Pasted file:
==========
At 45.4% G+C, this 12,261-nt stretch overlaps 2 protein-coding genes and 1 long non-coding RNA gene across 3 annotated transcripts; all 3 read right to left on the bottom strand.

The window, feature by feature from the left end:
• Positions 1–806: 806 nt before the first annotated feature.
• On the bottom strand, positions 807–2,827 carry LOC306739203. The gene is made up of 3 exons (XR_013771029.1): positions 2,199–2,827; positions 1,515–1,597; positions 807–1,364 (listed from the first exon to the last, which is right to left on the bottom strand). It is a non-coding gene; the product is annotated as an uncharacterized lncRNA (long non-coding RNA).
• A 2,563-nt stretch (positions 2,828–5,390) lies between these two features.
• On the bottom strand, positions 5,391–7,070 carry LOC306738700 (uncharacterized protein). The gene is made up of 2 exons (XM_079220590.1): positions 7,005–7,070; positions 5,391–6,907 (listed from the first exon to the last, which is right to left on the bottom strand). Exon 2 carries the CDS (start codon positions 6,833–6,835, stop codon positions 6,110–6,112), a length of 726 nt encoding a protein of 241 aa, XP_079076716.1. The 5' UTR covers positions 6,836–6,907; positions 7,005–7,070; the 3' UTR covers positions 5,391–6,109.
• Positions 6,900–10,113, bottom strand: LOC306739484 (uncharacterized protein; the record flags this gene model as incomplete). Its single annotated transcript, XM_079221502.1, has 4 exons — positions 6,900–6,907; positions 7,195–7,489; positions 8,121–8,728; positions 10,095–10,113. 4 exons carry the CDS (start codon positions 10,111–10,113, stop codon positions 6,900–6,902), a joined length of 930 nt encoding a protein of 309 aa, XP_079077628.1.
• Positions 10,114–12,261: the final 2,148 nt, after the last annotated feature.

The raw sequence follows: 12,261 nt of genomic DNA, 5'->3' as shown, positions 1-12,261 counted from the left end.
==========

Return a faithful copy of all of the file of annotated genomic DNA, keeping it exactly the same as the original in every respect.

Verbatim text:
At 45.4% G+C, this 12,261-nt stretch overlaps 2 protein-coding genes and 1 long non-coding RNA gene across 3 annotated transcripts; all 3 read right to left on the bottom strand.

The window, feature by feature from the left end:
• Positions 1–806: 806 nt before the first annotated feature.
• On the bottom strand, positions 807–2,827 carry LOC306739203. The gene is made up of 3 exons (XR_013771029.1): positions 2,199–2,827; positions 1,515–1,597; positions 807–1,364 (listed from the first exon to the last, which is right to left on the bottom strand). It is a non-coding gene; the product is annotated as an uncharacterized lncRNA (long non-coding RNA).
• A 2,563-nt stretch (positions 2,828–5,390) lies between these two features.
• On the bottom strand, positions 5,391–7,070 carry LOC306738700 (uncharacterized protein). The gene is made up of 2 exons (XM_079220590.1): positions 7,005–7,070; positions 5,391–6,907 (listed from the first exon to the last, which is right to left on the bottom strand). Exon 2 carries the CDS (start codon positions 6,833–6,835, stop codon positions 6,110–6,112), a length of 726 nt encoding a protein of 241 aa, XP_079076716.1. The 5' UTR covers positions 6,836–6,907; positions 7,005–7,070; the 3' UTR covers positions 5,391–6,109.
• Positions 6,900–10,113, bottom strand: LOC306739484 (uncharacterized protein; the record flags this gene model as incomplete). Its single annotated transcript, XM_079221502.1, has 4 exons — positions 6,900–6,907; positions 7,195–7,489; positions 8,121–8,728; positions 10,095–10,113. 4 exons carry the CDS (start codon positions 10,111–10,113, stop codon positions 6,900–6,902), a joined length of 930 nt encoding a protein of 309 aa, XP_079077628.1.
• Positions 10,114–12,261: the final 2,148 nt, after the last annotated feature.

The raw sequence follows: 12,261 nt of genomic DNA, 5'->3' as shown, positions 1-12,261 counted from the left end.